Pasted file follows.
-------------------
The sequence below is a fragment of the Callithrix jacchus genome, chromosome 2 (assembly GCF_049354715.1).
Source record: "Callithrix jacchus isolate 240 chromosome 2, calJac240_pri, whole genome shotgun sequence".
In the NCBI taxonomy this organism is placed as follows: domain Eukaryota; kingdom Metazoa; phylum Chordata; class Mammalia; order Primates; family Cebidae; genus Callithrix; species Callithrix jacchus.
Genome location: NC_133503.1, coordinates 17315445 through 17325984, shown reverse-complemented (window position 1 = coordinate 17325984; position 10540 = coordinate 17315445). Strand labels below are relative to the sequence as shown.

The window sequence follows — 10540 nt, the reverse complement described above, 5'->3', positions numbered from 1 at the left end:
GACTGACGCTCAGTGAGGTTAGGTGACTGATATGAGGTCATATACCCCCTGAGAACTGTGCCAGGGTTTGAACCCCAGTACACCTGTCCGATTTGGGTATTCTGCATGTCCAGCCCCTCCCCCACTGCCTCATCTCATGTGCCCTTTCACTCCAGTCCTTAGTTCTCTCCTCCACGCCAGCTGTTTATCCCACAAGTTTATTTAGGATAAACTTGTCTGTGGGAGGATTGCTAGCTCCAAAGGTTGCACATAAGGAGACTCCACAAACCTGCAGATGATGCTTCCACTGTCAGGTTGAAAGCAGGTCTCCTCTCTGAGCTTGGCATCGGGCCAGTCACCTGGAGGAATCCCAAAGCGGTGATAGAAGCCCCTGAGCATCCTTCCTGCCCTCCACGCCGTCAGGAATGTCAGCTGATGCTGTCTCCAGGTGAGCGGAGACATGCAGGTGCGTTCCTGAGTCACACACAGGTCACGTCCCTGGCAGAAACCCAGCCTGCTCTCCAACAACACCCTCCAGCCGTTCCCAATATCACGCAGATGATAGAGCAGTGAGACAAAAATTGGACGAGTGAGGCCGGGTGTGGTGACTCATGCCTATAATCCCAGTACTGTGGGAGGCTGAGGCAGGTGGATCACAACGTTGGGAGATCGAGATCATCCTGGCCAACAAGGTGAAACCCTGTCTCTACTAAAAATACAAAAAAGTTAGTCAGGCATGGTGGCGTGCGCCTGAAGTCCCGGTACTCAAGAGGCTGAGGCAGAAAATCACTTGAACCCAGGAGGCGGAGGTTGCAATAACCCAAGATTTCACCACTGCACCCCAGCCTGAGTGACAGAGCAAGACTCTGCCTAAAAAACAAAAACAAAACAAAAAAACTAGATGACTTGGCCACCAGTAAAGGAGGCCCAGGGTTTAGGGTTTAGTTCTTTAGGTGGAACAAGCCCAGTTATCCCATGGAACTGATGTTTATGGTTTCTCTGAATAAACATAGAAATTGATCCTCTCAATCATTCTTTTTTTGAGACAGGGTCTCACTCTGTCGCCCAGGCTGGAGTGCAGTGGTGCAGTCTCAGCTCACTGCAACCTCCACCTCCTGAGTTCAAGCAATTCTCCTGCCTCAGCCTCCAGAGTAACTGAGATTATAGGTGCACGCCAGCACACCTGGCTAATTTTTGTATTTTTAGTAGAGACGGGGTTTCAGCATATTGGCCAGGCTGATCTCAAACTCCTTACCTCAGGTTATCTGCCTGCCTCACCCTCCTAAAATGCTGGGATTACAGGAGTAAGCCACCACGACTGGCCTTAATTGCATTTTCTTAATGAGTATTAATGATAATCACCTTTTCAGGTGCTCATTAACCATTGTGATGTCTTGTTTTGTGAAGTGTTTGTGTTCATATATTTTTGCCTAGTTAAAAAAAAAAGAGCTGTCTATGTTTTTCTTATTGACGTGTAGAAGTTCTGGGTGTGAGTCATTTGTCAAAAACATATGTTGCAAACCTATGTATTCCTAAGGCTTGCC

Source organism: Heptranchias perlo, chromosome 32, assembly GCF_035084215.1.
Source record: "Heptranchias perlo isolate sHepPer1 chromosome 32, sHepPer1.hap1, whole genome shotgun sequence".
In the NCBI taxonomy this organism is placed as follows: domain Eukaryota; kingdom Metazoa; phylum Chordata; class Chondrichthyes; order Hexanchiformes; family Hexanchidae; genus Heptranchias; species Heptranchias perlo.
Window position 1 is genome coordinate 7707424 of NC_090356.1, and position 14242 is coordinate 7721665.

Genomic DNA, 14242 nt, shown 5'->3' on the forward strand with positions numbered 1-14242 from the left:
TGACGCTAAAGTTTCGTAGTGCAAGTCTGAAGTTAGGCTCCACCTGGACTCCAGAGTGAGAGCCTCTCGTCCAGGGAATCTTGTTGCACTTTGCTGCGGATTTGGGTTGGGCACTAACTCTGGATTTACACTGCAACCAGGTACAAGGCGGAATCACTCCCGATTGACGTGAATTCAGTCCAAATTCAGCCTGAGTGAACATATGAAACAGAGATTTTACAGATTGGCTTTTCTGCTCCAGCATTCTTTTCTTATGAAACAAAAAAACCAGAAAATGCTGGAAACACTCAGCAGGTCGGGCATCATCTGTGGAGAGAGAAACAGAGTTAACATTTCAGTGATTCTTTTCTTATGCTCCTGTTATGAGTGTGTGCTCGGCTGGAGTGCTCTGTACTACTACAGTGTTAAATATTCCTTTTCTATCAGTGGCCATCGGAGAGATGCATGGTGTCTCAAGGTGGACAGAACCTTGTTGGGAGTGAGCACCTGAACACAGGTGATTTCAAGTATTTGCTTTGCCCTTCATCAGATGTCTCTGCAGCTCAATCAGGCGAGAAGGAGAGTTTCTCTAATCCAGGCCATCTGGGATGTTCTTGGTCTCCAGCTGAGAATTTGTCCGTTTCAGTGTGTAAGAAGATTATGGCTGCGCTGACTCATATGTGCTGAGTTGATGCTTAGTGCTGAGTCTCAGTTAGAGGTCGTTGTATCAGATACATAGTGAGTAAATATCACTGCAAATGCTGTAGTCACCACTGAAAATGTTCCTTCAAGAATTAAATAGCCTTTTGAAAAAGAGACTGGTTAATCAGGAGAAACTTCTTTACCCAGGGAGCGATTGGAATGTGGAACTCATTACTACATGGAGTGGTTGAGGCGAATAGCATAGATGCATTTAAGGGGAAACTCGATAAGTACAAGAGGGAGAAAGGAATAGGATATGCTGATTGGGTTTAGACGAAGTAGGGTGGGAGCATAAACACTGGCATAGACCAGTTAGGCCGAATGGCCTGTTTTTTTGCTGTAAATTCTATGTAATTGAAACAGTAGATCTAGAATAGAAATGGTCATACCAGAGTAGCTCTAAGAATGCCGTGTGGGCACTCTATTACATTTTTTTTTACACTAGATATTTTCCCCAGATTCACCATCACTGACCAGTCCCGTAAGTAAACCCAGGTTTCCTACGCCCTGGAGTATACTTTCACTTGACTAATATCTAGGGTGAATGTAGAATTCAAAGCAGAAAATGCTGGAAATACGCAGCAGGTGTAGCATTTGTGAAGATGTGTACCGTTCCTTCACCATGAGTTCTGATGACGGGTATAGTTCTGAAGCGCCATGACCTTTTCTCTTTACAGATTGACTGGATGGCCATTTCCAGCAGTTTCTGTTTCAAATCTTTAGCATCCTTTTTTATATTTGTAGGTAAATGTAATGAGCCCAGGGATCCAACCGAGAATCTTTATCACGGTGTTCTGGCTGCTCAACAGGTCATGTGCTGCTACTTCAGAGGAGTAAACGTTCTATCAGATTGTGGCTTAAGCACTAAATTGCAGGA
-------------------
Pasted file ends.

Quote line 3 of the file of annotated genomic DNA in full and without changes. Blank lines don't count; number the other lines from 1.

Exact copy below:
In the NCBI taxonomy this organism is placed as follows: domain Eukaryota; kingdom Metazoa; phylum Chordata; class Mammalia; order Primates; family Cebidae; genus Callithrix; species Callithrix jacchus.